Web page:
However, in most cases of diabetes we don’t know the exact cause (i.e. idiopathic) but there is certainly breed susceptibility that indicates a genetic component. Some susceptible breeds include, Border Collies, Samoyed, Schnauzers, Keeshond, Puli, Poodles, Beagles, Tibetan Terrier, Dachshunds and Cairn Terrier, amongst others. There is also a very rare congenital form of diabetes that has been documented in Keeshonds and Labradors that can affect very young dogs under 12 months of age.

To add another layer of complexity is the fact that type 1 diabetes in people also occurs more frequently in some families, which is not dissimilar to the situation in dogs where we might consider different breeds of dogs as genetically similar families. However, type 1 diabetes is also shown in people to have a immune mediated component, where one’s own immune system is actually destroying the insulin producing cells of the pancreas, and many human type 1 diabetic patients will have other autoimmune or immune mediated diseases. I should know, as I’m a type 1 diabetic myself with other immune mediated diseases! The same situation seems to occur in dogs. So, the genetic basis to diabetes might actually be towards developing immune mediated diseases. Let me add another layer of complexity; many years ago I played in an orchestra (I’m an undistinguished violinist) where another member (a trombonist) was a diabetes research scientist. He was working on proving that exposure to a virus that infects potatoes can trigger diabetes in people, i.e. virus exposure triggering an immune response that induced destruction of pancreatic insulin producing cells leading to type 1 diabetes. It could be a genetic susceptibility in some patients allows this to occur. So, although there is breed susceptibilities it may not always mean that carrying a particular gene will directly cause diabetes, it may actually indirectly cause it due to increased risk of developing an immune mediated disease that can be triggered by exposure to something else like a virus!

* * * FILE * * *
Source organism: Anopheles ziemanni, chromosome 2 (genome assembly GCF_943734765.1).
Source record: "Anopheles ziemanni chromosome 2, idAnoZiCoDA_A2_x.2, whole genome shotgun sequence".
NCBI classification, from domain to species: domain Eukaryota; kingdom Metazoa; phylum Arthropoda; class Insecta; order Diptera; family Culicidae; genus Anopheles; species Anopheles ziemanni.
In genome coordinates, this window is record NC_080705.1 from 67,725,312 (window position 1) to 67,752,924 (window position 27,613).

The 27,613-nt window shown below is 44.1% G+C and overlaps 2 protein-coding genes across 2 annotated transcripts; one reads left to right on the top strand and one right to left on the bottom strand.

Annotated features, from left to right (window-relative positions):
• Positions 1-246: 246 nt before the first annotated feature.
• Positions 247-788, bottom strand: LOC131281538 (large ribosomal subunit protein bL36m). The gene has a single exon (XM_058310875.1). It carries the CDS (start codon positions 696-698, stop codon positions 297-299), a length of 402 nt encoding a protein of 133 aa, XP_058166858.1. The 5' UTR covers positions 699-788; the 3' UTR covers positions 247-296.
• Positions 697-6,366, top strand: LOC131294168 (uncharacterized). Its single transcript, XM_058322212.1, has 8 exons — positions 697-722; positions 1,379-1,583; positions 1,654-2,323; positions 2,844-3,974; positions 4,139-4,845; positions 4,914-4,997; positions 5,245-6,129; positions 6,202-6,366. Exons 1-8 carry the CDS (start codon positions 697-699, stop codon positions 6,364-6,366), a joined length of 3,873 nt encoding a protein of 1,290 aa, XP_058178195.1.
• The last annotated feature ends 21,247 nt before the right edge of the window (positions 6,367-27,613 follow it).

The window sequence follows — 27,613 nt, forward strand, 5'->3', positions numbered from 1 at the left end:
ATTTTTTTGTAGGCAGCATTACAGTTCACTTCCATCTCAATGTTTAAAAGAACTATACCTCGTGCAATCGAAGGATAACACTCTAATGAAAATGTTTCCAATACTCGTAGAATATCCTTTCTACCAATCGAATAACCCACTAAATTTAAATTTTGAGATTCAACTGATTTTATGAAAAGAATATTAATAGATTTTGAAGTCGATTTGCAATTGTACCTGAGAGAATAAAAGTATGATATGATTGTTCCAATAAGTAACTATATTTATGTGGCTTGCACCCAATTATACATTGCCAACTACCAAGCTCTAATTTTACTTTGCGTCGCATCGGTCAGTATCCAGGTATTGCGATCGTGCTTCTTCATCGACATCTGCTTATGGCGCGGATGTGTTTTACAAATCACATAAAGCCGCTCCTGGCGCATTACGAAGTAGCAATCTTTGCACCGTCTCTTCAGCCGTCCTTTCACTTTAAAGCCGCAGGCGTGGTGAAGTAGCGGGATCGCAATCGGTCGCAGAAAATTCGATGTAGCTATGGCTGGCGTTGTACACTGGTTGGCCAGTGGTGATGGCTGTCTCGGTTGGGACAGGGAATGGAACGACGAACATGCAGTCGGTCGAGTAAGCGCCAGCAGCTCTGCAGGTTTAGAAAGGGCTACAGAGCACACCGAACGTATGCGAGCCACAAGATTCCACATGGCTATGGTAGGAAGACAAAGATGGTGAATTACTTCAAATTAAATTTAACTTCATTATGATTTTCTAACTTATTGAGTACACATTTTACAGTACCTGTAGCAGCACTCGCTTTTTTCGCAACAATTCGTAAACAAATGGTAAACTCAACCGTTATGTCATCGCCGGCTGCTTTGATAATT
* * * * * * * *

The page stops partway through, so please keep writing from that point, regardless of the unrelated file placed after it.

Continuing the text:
As yet there are no genetic tests available to predict diabetes in dogs. Should we prevent our dogs from eating potatoes? No, but just as it applies to us, don’t let them eat the toxic green ones!


Let’s pretend that Ned is a diabetic and is owner is giving him two insulin injections daily, each a 1/2 hour before his morning and evening meal. Ned has had a regular blood glucose test before his insulin injection. This is done using the spring loaded lancet to get a drop of blood to test with the glucometer from either his inside upper lip or just to the side of a footpad. The footpad is easier with brachycephalic dogs or those that might bite! (see picture at start of article)

These are three readings that Ned might have, (a), (b) or (c)!

(a)               (b)         (c)



What should we do with his insulin dose in each case? (answers at the end of the article!)


Cancer/neoplasia/tumours are interchangeable terms describing the same group of diseases, which can affect any organ or tissue throughout the body. There are malignant cancers, which can spread to other organs and tissues from where they arise, and benign cancers, which don’t spread via the blood or lymphatic systems from where they arise but can sometimes be locally very invasive.

The list of causes is too numerous to properly discuss here but some causes are well established in dogs as they are in people. Exposure to excessive UV radiation can cause melanoma and cutaneous haemangiosarcoma in dogs, especially fair skinned dogs that like to sunbake while lying on their backs.